Lodge's spider orchid facts for kids
Quick facts for kidsLodge's spider orchid
Critically endangered (EPBC Act)
Caladenia lodgeana, commonly known as Lodge's spider orchid, is a species of orchid endemic to a restricted area of the south-west of Western Australia. It has a single, hairy leaf and up to three cream, red and pink flowers and a labellum which lacks the red tip common to many other similar caladenias.
Caladenia lodgeana is a terrestrial, perennial, deciduous, herb with an underground tuber and a single erect, hairy leaf, 100–200 mm (4–8 in) long and 5–15 mm (0.2–0.6 in) wide. Up to three cream-coloured, red and pink flowers 100–140 mm (4–6 in) long and 50–100 mm (2–4 in) wide are borne on a stalk 200–400 mm (8–20 in) tall. The sepals and petals have thin brown, club-like glandular tips 5–35 mm (0.2–1 in) long. The dorsal sepal is erect, 50–70 mm (2–3 in) long and 2–3 mm (0.08–0.1 in) wide. The lateral sepals are 55–75 mm (2–3 in) long, 4–6 mm (0.16–0.24 in) wide and spread widely. The petals are 35–65 mm (1–3 in) long and 2–4 mm (0.08–0.2 in) wide and spread widely. The labellum is 18–25 mm (0.7–1 in) long and 11–15 mm (0.4–0.6 in) wide and white or yellowish with the tip rolled under and lacking a red tip. The sides of the labellum have thin teeth up to 8 mm (0.3 in) long and there are four rows of pale red calli up to 1.5 mm (0.06 in) long in the centre. Flowering occurs from late October to early December.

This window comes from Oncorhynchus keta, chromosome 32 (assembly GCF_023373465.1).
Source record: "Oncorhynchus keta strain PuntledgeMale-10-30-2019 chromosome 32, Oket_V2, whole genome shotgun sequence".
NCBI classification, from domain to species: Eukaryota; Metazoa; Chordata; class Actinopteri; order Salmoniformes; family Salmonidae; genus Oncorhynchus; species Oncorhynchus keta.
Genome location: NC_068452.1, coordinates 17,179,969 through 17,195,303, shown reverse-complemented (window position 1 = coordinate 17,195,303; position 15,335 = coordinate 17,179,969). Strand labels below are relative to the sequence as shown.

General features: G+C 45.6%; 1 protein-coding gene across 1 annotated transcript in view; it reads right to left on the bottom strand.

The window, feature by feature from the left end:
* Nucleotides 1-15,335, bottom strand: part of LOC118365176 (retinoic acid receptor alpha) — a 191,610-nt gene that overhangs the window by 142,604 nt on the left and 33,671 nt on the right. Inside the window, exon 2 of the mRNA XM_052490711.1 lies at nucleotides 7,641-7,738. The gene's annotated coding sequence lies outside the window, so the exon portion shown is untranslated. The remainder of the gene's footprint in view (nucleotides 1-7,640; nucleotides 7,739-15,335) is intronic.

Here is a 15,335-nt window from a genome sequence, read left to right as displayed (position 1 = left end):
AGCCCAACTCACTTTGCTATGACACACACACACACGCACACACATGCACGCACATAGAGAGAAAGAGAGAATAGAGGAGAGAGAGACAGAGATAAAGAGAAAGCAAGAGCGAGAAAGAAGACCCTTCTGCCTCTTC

Taxonomy and naming
Caladenia lodgeana was first described in 2001 by Stephen Hopper and Andrew Phillip Brown from a specimen collected near Margaret River and the description was published in Nuytsia. The specific epithet (lodgeana) honours the Western Australian orchid enthusiast Harry Lodge.
Distribution and habitat
Lodge's spider orchid is only known from the area between Margaret River and Augusta in the Warren biogeographic region where it grows in seasonal swamps.
Only about 137 mature plants from two populations of C. lodgeana were known in 2008. The species is classified as "Threatened Flora (Declared Rare Flora — Extant)" by the Western Australian Government Department of Parks and Wildlife and is listed as "Critically Endangered" under the Australian Government Environment Protection and Biodiversity Conservation Act 1999. The main threats to the species are inappropriate fire regimes, weed invasion, four-wheel driving, grazing, trampling, picking and continued drying of wetlands due to water extraction and land clearance.
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